More than 50 million Americans have arthritis, and almost half of them can't perform normal daily activities because of the disease, U.S. health officials said Thursday. Aging and obesity are the chief culprits behind this growing health problem, according to the U.S. Centers for Disease Control and Prevention.
To update previous U.S. estimates of the prevalence of doctor-diagnosed arthritis and arthritis-attributable activity limitation (AAAL), the CDC analyzed 2010 2012 data from the National Health Interview Survey (NHIS). During 2010 2012, an estimated 52.5 million (22.7%) of adults in the United States reported doctor-diagnosed arthritis, and 22.7 million (9.8%) reported AAAL (43.2% of those with arthritis). These estimates represent net increases of 0.87 million adults with arthritis per year and 0.53 million adults with AAAL per year since the 2007 2009 estimates
Additionally, almost one third of adults who were obese also had arthritis, and more than 15% of these adults had AAAL.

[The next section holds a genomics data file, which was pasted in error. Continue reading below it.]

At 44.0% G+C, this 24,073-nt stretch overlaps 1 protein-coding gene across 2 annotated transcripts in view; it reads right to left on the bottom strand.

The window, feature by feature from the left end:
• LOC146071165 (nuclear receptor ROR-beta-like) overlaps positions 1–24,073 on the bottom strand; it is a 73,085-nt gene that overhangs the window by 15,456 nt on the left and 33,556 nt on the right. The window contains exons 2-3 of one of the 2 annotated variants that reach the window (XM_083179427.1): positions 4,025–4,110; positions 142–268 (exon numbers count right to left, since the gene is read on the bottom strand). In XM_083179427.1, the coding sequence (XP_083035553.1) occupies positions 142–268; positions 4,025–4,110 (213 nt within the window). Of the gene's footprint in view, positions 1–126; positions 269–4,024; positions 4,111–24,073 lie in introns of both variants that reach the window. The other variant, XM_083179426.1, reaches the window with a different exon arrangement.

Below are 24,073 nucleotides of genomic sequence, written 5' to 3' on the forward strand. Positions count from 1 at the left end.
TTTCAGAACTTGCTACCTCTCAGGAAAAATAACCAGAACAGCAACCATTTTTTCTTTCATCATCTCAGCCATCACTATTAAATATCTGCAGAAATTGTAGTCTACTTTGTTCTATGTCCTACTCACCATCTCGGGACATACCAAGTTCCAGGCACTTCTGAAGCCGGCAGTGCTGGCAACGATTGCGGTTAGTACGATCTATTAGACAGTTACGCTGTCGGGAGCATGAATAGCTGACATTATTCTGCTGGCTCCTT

ACSH s Dr. Gilbert Ross, who was a rheumatologist back in his practice days, had this to say: The huge problem of degenerative joint disease, or osteoarthritis, is so common that we sometimes give it short shrift, compared to say cancer, heart disease, and Alzheimers other diseases of aging. But for pure suffering and disability, OA outranks them all, in some measures. Although much research into its underlying pathogenesis has been accomplished, we still have no good answers for prevention or groundbreaking treatments, aside from the tried-and-true, Lose Weight ! Thankfully, since the first total hip replacements came around in the mid-1960s, that area has blossomed, and many arthritics are active and mobile because of this miraculous technology. More work needs to be done: on prevention, treatment, and root causes. When the latter is characterized, better treatments will follow.